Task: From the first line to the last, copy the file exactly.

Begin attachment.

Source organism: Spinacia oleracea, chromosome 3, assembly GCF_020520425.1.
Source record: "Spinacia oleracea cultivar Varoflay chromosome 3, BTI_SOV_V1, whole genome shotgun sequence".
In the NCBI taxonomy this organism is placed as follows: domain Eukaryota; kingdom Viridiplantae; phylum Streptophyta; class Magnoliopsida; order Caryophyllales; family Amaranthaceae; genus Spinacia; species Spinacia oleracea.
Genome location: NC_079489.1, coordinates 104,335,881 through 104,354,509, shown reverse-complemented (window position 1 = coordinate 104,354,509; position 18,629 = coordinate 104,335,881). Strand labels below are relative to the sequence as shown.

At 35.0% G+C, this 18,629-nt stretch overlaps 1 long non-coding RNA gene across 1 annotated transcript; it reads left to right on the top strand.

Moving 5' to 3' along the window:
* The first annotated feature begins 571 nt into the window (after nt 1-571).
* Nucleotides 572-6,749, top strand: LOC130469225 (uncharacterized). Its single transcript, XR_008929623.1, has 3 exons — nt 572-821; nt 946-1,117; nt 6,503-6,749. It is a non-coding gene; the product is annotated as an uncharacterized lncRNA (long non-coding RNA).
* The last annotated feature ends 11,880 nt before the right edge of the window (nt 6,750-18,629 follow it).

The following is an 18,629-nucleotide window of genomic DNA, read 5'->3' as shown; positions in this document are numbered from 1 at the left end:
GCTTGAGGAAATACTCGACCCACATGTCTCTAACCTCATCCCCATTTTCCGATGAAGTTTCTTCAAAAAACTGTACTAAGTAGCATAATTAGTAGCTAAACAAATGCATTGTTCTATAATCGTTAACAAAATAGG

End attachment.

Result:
Source organism: Spinacia oleracea, chromosome 3, assembly GCF_020520425.1.
Source record: "Spinacia oleracea cultivar Varoflay chromosome 3, BTI_SOV_V1, whole genome shotgun sequence".
In the NCBI taxonomy this organism is placed as follows: domain Eukaryota; kingdom Viridiplantae; phylum Streptophyta; class Magnoliopsida; order Caryophyllales; family Amaranthaceae; genus Spinacia; species Spinacia oleracea.
Genome location: NC_079489.1, coordinates 104,335,881 through 104,354,509, shown reverse-complemented (window position 1 = coordinate 104,354,509; position 18,629 = coordinate 104,335,881). Strand labels below are relative to the sequence as shown.

At 35.0% G+C, this 18,629-nt stretch overlaps 1 long non-coding RNA gene across 1 annotated transcript; it reads left to right on the top strand.

Moving 5' to 3' along the window:
* The first annotated feature begins 571 nt into the window (after nt 1-571).
* Nucleotides 572-6,749, top strand: LOC130469225 (uncharacterized). Its single transcript, XR_008929623.1, has 3 exons — nt 572-821; nt 946-1,117; nt 6,503-6,749. It is a non-coding gene; the product is annotated as an uncharacterized lncRNA (long non-coding RNA).
* The last annotated feature ends 11,880 nt before the right edge of the window (nt 6,750-18,629 follow it).

The following is an 18,629-nucleotide window of genomic DNA, read 5'->3' as shown; positions in this document are numbered from 1 at the left end:
GCTTGAGGAAATACTCGACCCACATGTCTCTAACCTCATCCCCATTTTCCGATGAAGTTTCTTCAAAAAACTGTACTAAGTAGCATAATTAGTAGCTAAACAAATGCATTGTTCTATAATCGTTAACAAAATAGG